Artist Dan Jian makes the point that landscapes and memory are one and the same.
The Chicago institutions have collaborated to present The Allure of Matter: Material Art from China, on view at both venues through May 3, 2020.
Framing a multigenerational and diverse group of artworks under the blanket term “Material Art” may confound more than it clarifies.
Art dealers and economists weigh in on why Chinese art narrowly evaded a new 10% tariff on Chinese goods.
The Guggenheim Museum’s Art and China after 1989: Theater of the World presents the conceptual and performance practices that brought Chinese artists into the discourse of global contemporary art.
Government agents in the Lintong District raided a facility where copies of emperor Qin Shi Huang’s famous earthen funerary guards were being passed off as the genuine article.
Sometime in the mid-20th century, one of the Metropolitan Museum of Art’s most ornate galleries disappeared.
LOS ANGELES — Jin Shan was 12 when the student-led Tiananmen Square protests of 1989 rocked China, eliciting a brutal and unprecedented military response.
With Chinese Fashion Week rapidly becoming a formidable competitor to Paris and Milan, and figures like Peng Liyuan reaching Carla Bruni levels of icondom (minus the fur bikini), Eastern fashion is dominating conversations of style and commerce. To capitalize on this emerging popularity, The Museum of Chinese in America has focused two of its spring exhibitions towards sino-sartorial oeuvres: Front Row, which takes a look at the exponential growth of Asian-American fashion designers such as Vera Wang and Jason Wu, and Shanghai Glamour, an examination of early twentieth century clothing and culture from the “Paris of the East.”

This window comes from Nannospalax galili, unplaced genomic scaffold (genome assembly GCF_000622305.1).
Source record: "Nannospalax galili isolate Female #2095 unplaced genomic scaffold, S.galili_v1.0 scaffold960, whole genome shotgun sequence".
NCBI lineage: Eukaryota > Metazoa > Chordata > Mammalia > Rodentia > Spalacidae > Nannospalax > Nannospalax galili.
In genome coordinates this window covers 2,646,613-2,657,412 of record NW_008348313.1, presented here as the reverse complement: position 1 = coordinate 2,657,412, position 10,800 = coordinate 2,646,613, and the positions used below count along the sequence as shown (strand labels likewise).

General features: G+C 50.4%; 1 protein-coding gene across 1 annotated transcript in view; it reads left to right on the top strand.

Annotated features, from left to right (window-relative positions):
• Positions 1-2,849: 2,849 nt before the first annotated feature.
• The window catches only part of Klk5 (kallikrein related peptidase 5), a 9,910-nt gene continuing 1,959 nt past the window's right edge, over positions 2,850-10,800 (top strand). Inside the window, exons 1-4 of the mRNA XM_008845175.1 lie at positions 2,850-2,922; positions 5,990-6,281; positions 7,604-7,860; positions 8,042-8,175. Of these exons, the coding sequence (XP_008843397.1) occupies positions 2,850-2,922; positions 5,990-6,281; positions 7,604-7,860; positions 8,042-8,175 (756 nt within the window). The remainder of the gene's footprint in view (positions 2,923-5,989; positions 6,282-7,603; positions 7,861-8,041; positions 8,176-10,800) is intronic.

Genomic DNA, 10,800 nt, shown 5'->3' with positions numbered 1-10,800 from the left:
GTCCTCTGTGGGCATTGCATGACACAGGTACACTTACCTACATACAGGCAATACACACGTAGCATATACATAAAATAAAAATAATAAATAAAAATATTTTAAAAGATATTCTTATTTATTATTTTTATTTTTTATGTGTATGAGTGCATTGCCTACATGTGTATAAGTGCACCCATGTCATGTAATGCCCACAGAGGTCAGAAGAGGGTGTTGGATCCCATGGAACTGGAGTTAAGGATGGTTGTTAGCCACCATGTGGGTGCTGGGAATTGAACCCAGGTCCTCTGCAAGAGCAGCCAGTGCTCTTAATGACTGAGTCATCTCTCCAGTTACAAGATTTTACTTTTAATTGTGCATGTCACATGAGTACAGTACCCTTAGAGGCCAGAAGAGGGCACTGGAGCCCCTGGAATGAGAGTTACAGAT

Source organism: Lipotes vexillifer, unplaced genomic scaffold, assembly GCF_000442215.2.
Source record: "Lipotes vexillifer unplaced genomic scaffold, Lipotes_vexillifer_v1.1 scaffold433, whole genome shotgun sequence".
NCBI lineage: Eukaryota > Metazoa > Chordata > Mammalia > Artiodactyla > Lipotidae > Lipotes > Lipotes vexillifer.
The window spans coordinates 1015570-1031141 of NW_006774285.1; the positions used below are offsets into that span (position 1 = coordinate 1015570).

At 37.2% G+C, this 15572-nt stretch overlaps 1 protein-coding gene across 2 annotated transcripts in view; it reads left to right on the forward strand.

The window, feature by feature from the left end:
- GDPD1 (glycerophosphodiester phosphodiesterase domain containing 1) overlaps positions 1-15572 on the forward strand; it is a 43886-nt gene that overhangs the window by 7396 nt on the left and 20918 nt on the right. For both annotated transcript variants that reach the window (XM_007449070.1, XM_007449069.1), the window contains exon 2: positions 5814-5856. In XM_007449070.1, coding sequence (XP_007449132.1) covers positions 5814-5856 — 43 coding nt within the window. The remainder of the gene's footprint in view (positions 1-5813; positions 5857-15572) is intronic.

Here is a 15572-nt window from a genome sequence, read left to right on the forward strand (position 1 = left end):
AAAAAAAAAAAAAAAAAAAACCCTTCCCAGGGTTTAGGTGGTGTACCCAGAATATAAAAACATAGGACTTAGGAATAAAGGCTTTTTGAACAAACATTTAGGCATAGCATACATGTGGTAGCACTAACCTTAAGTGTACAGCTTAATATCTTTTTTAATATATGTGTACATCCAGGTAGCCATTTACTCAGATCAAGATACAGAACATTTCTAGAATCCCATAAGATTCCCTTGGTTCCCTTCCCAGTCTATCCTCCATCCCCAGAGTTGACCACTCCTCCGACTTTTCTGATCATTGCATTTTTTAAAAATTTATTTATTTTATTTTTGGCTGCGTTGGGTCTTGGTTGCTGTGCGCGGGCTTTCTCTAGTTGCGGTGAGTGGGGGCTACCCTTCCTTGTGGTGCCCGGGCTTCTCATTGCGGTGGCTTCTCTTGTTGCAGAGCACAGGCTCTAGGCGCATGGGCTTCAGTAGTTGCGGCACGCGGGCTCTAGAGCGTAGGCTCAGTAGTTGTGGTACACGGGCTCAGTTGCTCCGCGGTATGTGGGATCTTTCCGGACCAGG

BEIJING — Feng Hao speaks with a firm and straightforward attitude. He does not like long sentences, nor does he enjoy the elliptic dialectic typical of Chinese speech. He listens carefully to my questions and takes his time before answering them. Then he resumes his thoughts in a short statement that leaves very little room to compromise. His conversation rhythm is unpredictable, sharp and syncopated. He tests you without being indulgent or impolite and if you are not bluffing, he will warmly rescue you from the corner where he just pushed you. He simply won’t play around on the surface of things, yet he is ready to engage further, if you want to.
The Guggenheim just announced that with the help of the Robert H. N. Ho Foundation, the museum will greatly expand its engagement with Chinese art and artists.
From the sheer amount of amazing Chinese pottery discovered at random tag sales, you’d think front yards were just crawling with thousand-year-old vases. Sotheby’s just sold a Chinese bowl from the Northern Song Dynasty for $2.2 million. It was originally bought for a meager $3.